How to Build Subplots From Multiple Viewpoints
Multiple viewpoints provide diversion from, and contrast to, the protagonist’s perspective. They can deepen conflict, enlarge a story’s scope and add to a novel the rich texture of real life. Subplots carry those effects even further. In our workaday world, we do not live in isolation. Our lives intersect, collide and overlap. Subplots lend the same sense of connectivity to a novel. They remind us of our mutual need, our inescapable conflicts and our intertwined destinies.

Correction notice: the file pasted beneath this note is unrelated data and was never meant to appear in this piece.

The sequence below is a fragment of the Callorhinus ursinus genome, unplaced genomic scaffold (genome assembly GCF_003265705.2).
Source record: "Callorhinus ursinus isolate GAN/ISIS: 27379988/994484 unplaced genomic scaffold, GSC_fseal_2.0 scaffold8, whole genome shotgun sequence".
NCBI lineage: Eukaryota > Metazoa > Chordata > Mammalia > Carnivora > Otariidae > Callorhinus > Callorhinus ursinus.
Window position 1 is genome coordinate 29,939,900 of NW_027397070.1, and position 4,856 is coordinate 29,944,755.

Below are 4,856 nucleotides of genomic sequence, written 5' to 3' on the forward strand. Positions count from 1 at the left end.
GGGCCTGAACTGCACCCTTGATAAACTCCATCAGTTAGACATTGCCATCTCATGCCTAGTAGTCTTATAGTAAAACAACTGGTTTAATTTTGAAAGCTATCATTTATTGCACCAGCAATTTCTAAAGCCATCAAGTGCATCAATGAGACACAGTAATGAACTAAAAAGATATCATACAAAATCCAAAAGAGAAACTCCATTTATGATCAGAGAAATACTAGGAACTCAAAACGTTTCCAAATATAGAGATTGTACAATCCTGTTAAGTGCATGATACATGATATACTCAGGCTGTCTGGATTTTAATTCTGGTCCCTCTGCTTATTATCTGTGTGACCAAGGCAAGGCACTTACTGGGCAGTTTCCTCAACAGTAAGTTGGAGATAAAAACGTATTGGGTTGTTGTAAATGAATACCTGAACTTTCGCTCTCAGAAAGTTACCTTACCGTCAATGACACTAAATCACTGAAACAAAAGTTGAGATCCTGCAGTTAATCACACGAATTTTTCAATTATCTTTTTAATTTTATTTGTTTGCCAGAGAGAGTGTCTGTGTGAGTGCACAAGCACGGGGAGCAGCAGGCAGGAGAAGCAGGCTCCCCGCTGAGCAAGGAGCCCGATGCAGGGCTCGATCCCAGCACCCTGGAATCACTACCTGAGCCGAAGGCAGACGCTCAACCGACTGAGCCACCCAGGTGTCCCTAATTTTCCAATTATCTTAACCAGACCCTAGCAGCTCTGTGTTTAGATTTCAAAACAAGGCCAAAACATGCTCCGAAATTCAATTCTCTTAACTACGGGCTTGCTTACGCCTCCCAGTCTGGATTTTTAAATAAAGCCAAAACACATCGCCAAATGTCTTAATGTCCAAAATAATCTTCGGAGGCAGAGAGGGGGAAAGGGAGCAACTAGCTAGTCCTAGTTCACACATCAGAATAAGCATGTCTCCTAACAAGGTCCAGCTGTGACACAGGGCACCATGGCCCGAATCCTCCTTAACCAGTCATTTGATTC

Subplots and multiple points of view are often linked by their very natures. When you introduce several point-of-view characters in your story, you will be presented with the choice to create subplots for these characters and weave them into the main plot. How many secondary characters and subplots you choose to create will ultimately affect the pacing and structure of your novel.
Of course, subplots and multiple points of view make novels longer and more work, but rewards for that effort are there for writer and reader alike—that is, if they are successful.
—By Donald Maass,
author of The Breakout Novelist